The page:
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Discussion Starter #1
I need to remove my rear tire from my '09 Spoked Bonnie.

Anybody want to kill some time by giving me some step by step instructions on rear wheel removal/installation? I'm going to get a manual once it's out.

Thanks all.
 

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Hopefully, I remember all the steps. Someone else please chime in if I forget anything.

Put the bike up on the center stand or lift. You might have trouble pulling the wheel out if it's on the center stand. Put a support under the rear wheel so that the wheel will rest on it.

Remove the two brake caliper mounting bolts and pull the caliper out of the way. Put a thin piece of wood between the pistons and don't lean on the brake lever while you have it off. Don't disconnect the hydraulic line. This is a good time to check your brake pads.

Write down (or remember) the position of the chain adjusters for re-assembly. Then loosen them all the way.

Remove the rear axle nut. You'll need 24mm for the nut and 19mm for the left side of the axle bolt.

Knock out the axle bolt, supporting the wheel. When it all comes apart, pay attention to the orientation and sides of the spacers; write it down if you must.

Maneuver the chain off the sprocket. It might help to remove the chain guard.

Pull the wheel out. You might have to loosen the fender if the bike is on the center stand. Use a marker to draw a big arrow on the rim to show the direction the wheel turns. You can remove the marker later with acetone on a paper towel, but keep the acetone off the tire.

When you get the wheel back, make sure that the tire is installed in the proper direction. The arrow on the tire should match the direction of wheel rotation.

When re-assembling--after putting the chain over the sprocket, support the rear wheel at the position it should be to insert the axle bolt. Insert a piece of dowel, a drift, a socket extension, or whatever else you have handy from the right to hold the various parts in place, then drive in the axle bolt from the left side. This can be a tedious operation if you haven't done it before.

You must get all the parts properly in place. Pay special attention to the spacers. There's only one correct way to put it together.

You'll need to go through the chain adjustment process, hopefully you know the routine for that. Use your previous settings as a starting point, aim for about 30mm (1¼ inches) of slack.

If you can get a 24mm socket over the axle bolt--depending on silencer placement and whether you've taken the silencer off--use a six-point (i.e. impact) socket if possible.

Put the brake caliper back on and test the brake. If it doesn't seem to fit correctly, you might have reversed the spacers, time to pull it apart and start over.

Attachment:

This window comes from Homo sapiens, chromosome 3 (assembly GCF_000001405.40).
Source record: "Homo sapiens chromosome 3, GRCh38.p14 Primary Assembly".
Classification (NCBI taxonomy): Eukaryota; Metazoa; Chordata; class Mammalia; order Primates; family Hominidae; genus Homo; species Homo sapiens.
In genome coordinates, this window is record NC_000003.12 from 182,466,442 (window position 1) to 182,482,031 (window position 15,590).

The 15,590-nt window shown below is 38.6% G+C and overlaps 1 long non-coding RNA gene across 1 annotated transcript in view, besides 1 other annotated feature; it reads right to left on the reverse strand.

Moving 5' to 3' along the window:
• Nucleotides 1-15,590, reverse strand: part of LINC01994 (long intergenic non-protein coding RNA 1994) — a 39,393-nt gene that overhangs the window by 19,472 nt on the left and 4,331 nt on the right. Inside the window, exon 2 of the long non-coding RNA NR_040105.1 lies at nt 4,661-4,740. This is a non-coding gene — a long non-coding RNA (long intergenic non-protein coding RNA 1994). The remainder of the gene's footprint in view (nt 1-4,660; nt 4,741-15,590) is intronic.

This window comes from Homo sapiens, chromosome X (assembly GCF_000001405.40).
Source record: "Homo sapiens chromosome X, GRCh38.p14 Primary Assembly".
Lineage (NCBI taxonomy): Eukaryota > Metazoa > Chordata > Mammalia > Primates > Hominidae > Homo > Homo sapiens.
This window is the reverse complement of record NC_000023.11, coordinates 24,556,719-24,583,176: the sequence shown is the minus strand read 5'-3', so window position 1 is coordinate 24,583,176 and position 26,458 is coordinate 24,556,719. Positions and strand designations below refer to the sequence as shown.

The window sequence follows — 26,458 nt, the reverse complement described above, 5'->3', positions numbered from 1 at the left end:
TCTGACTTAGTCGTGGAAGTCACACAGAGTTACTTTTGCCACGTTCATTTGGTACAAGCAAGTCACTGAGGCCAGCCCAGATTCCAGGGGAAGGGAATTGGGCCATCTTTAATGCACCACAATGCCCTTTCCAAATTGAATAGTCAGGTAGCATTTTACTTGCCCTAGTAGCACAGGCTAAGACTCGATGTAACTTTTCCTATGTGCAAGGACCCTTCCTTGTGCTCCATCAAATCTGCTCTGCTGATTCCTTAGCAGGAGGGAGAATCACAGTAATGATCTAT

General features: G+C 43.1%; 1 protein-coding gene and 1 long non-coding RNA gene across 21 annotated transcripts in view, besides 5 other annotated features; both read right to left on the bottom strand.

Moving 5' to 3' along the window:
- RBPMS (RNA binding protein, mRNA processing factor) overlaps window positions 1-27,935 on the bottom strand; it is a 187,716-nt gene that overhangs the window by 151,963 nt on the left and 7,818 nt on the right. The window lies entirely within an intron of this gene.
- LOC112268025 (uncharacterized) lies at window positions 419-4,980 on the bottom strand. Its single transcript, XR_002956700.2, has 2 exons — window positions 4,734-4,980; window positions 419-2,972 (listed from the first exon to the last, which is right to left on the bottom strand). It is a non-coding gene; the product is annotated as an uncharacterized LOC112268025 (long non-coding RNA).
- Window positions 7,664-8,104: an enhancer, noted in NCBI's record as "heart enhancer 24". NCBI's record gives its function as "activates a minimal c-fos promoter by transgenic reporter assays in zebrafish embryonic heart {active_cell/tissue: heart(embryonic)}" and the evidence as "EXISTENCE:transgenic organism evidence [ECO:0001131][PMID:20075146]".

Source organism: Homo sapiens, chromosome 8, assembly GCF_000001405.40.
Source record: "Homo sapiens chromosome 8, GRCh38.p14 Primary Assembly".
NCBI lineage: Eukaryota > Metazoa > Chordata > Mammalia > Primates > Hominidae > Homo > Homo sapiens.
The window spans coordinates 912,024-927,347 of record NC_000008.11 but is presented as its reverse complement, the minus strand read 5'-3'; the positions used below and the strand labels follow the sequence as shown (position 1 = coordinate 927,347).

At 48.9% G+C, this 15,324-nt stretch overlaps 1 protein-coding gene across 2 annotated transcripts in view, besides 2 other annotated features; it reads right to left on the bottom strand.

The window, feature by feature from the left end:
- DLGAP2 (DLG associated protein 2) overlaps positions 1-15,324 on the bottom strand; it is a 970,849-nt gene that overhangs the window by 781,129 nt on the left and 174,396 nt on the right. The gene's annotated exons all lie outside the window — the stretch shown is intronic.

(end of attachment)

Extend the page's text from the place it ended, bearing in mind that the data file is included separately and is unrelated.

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Discussion Starter #3
Thanks for the Info

Marty,

Thanks for the info.

I'm taking off the silencers. Any tricks to taking them off and/or putting them on?

Kurt
 

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Silencers

Marty,

Thanks for the info.

I'm taking off the silencers. Any tricks to taking them off and/or putting them on?

Kurt
Leave the brackets on the silencers, and remove the bracket via the footpeg mount, because the threads in the silencer can work loose and make it hard to tighten and/or remove the screws--best to just leave it alone.

When you re-install the clamp at the header end, smear some hi-temp RTV silicone sealant on the joint to seal it.
 

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Shop Manual

If you are going to be doing repairs on your bike I highly recomend buying the shop manual. It will save you A LOT of pain and agony.

A
 

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Once you have that rear tyre repaired, fit a mud flap on the bottom of the front mudguard, it'll reduce rear wheel punctures by around 90%.

Hey PieMan,

Would you please expand on this? Why does a mud flap on the bottom of the front fender prevent rear flats? Just curious...

Thanks a bunch,

Joel
 

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Hi Joel, I discovered this in the Eighties while despatch riding in London. I used to get a couple of rear punctures a month, after fitting a front mud flap to stop the crap hitting the engine, my puncture rate went down to a couple of times a year.

I think it's got something to do with the way the front tyre flicks up nails and the like with perfect timing for the rear to drive over them and puncture. I've used a mud flap on every classic styled bike I've had since then, the last time I had a puncture was sometime in the Nineties.

I know it sounds unlikely, but it works. :)
 

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PieMan,

Thanks for the quick reply. If it work, then it works. I think a nice leather mud flap (sans studs) would look quite nice.

Thanks again,

Joel
 
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